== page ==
Does Obama Understand Oil Scarcity?
A lot of readers are twanging on me for refraining to castigate President-elect Obama for deeds yet undone. They’re discouraged by the advisors and cabinet secretaries he’s picked, ostensibly because the crew coming in are Washington “insiders,” meaning they can’t possibly see or do things differently.
My own starting point for this is the belief that in the years just ahead any sociopolitical entity organized at the giant scale will flounder — this includes everything from the federal government to global corporations to factory farms to centralized high schools to national retail chains. So even expecting Mr. Obama’s government to act effectively may be asking too much in a situation that will require mostly local action.
The meta-situation will be the overall decline of energy resources and the necessary downscaling of our activities. We are obviously in a transitional period between the old profligate energy economy and the new economy of relative scarcity. We have no idea how disorderly this transition will be, but there is certainly potential for tremendous instability in daily life.
For a while, perhaps, the federal government may retain some ability to affect the way things go, or give the appearance of doing so. This raises the issue of what Mr. Obama and his team really know about our energy predicament. The president-elect has made some noises — recently on the 60 Minutes show — that he understands something about the current price dislocations in the oil markets resulting from the larger financial turmoil. He alluded to the public’s erroneous notion that current low-ish oil prices mean the oil problem is over. But does the incoming president know some of the following details?
For instance, does Mr. O know that global oil production appears to have peaked at around 85 million barrels a day, with poor prospects of ever getting beyond that? This single naked fact has broad ramifications, above all whether we can continue to think in terms of industrial “growth” as the benchmark for economic health. There are many interpretations of the current financial fiasco. Some of them are based on long-term technical wave theories. A more down-to-earth view suggests the shock of peak oil — though it doesn’t exclude wave theories.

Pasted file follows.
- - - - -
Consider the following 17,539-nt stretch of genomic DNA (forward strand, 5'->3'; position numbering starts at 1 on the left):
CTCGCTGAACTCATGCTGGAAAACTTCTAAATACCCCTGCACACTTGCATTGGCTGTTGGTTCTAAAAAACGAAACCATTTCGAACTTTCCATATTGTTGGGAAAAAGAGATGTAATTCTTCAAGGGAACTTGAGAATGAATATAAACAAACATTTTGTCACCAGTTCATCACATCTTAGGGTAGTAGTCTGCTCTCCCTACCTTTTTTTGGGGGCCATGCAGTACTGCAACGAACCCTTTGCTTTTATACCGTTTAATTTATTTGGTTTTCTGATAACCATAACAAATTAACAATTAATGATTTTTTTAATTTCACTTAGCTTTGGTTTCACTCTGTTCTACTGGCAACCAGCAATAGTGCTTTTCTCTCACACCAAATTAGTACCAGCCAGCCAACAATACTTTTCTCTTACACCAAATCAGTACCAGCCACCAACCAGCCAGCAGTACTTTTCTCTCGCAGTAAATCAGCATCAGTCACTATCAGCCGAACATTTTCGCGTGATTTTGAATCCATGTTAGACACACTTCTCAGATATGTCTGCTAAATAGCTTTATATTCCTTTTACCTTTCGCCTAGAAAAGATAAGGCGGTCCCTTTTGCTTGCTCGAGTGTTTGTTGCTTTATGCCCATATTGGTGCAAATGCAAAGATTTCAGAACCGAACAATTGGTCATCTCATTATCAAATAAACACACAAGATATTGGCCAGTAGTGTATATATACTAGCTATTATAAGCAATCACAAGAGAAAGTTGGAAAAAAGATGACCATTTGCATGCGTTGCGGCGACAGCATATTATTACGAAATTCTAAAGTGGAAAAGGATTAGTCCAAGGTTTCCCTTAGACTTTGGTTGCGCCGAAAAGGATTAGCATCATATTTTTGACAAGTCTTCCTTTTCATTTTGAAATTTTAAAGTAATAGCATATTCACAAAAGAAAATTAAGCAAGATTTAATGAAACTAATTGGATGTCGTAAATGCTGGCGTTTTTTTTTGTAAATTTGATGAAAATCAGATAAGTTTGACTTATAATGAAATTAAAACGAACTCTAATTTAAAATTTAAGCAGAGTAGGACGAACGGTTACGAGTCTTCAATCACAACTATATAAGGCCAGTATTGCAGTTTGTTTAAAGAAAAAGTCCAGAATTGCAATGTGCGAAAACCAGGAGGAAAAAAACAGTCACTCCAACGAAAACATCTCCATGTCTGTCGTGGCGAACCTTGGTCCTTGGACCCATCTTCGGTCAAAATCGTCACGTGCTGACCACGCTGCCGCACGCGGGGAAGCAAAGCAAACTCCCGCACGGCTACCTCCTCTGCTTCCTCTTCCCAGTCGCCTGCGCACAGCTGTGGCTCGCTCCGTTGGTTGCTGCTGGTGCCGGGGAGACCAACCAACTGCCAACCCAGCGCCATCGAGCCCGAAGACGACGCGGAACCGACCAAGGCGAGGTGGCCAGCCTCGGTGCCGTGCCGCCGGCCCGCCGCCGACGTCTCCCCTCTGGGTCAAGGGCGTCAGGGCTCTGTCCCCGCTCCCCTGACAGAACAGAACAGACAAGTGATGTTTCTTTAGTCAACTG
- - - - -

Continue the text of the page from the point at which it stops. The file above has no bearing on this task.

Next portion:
Does Mr. O know that world oil discovery has fallen to insignificant levels after peaking long ago in the 1960s. Does he know we are finding no more super-giant oil fields on the scale of Arabia’s Ghawar or Mexico’s Cantarell, which have supplied most of the world’s oil for the past forty years and are now running down? Does he know that you can’t produce oil that hasn’t been discovered? Does Mr. O know that virtually all the oil-producing nations have entered production decline. Surely someone has whispered in his ear about the IEA’s projection that global oil production would fall 9.1 percent in the coming year.
Does Mr. O know that oil exports have been trending to decline at a steeper rate than oil depletion? That is, the exporting nations are losing their ability to send oil to the importers (like us) at a rate mathematically greater than the run-down in their production. They are using more of their own oil even while their production is going down. For example, Mexico is depleting overall at more than 9 percent a year (with the Cantarell field alone running down at more than 15 percent annually). Does he know Mexico’s net exports are crashing? Mexico has been our number three leading source of imports. In a very few years they will not be able to send us any oil. A deluded American public has no idea that this is happening. Will Mr. O explain it to them?